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Int J Behav Med. 2014 Feb;21(1):202-5. doi: 10.1007/s12529-013-9323-0.

Paying the piper: additional considerations of the theoretical, ethical and moral basis of financial incentives for health behaviour change.

Author information

1
School of Psychology, Massey University, Palmerston North, New Zealand, C.V.Stephens@massey.ac.nz.

Abstract

Lynagh, Sanson-Fisher and Bonevski's article entitled "What's good for the goose is good for the gander. Guiding principles for the use of financial incentives in health behaviour change" (Int J Behav Med 20:114-120, 2012) reviews evidence for the use of financial incentives for encouraging health behaviour change. Their discussion of the practical and moral issues involved is a timely contribution which will encourage consideration of the implications of such interventions. In this response to their paper, I suggest that there are also broader aspects that we must consider before developing principles for public policy intervention. First, we must include good theories that explain in a great deal more depth what we mean by health-related behaviours, and secondly, we need to understand the location of these behaviours in social life and within structural inequalities. To ignore these fundamental aspects of health is to risk increasing social injustice and worsening health inequalities, a facet of the morality of health promotion activities which is not touched upon by the Lynagh et al. paper.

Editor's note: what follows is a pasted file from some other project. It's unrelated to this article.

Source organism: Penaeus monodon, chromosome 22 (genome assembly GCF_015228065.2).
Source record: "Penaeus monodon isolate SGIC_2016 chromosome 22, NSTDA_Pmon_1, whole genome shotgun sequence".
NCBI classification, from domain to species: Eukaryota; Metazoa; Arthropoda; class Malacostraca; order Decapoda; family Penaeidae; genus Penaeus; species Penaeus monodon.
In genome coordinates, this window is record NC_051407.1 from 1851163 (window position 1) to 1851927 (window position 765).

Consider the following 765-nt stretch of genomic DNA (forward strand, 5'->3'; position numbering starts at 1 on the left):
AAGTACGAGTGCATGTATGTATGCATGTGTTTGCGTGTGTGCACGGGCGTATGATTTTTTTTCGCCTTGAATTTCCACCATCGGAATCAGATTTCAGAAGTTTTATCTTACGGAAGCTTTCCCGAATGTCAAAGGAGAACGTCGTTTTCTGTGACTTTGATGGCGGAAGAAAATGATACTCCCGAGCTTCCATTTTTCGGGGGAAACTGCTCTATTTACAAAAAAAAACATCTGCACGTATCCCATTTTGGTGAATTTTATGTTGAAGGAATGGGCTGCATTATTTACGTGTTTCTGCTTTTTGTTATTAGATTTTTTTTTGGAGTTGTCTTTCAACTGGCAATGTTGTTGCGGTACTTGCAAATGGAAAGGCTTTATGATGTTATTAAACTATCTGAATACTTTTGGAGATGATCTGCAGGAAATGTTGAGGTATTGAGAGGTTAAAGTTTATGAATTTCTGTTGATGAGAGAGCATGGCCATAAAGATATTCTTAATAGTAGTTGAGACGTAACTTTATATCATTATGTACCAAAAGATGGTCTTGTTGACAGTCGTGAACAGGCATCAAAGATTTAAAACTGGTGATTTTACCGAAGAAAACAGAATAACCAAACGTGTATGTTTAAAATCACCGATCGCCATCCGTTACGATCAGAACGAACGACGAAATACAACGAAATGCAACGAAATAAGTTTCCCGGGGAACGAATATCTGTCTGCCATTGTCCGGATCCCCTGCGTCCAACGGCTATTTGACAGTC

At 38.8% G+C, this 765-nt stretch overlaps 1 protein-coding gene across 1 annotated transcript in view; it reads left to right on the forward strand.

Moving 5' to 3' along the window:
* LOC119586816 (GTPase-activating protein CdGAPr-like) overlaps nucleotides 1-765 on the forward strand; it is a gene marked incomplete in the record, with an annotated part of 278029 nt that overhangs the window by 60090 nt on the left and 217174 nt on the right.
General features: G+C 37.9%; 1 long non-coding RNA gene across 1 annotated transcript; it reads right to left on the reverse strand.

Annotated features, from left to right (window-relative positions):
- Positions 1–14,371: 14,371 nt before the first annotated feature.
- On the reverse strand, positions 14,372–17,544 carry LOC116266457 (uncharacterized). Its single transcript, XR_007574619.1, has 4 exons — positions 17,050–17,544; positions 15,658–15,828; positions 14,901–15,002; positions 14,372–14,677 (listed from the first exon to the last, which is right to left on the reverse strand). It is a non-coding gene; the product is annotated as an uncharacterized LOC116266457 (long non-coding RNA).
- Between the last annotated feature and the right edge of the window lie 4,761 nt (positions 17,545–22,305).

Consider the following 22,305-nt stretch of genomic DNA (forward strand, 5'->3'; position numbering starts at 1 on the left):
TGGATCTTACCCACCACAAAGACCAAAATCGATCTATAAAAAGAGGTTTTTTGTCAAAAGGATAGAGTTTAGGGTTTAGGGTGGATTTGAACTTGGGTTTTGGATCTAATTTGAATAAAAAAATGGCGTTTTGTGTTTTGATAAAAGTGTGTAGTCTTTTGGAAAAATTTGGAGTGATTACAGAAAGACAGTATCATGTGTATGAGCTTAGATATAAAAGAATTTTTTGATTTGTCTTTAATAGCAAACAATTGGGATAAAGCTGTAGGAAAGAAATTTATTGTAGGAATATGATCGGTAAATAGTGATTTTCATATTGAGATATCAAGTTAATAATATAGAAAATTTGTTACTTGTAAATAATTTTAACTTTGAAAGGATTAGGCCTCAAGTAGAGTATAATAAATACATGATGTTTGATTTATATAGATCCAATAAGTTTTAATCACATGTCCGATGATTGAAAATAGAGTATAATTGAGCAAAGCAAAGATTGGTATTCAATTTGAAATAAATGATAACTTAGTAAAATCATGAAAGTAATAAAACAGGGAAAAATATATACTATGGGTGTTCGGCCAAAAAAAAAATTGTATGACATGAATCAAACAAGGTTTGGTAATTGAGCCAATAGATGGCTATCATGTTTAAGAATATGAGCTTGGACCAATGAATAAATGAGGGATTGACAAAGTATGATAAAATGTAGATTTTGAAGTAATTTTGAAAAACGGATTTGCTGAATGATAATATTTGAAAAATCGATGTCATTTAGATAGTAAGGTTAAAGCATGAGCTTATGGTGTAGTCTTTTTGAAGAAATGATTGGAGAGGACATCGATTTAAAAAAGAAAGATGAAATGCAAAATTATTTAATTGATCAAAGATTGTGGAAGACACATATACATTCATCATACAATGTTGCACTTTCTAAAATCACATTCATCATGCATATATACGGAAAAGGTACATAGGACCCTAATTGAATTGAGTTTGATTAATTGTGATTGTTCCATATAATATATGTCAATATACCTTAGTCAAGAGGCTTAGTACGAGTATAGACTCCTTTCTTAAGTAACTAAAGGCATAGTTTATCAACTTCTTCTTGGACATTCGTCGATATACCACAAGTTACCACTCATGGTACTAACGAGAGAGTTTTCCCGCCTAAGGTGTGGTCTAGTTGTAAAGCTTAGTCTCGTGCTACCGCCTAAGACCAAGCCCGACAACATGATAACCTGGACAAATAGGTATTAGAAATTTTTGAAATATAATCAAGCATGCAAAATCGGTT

PMID:
23813122
DOI:
10.1007/s12529-013-9323-0
[Indexed for MEDLINE]

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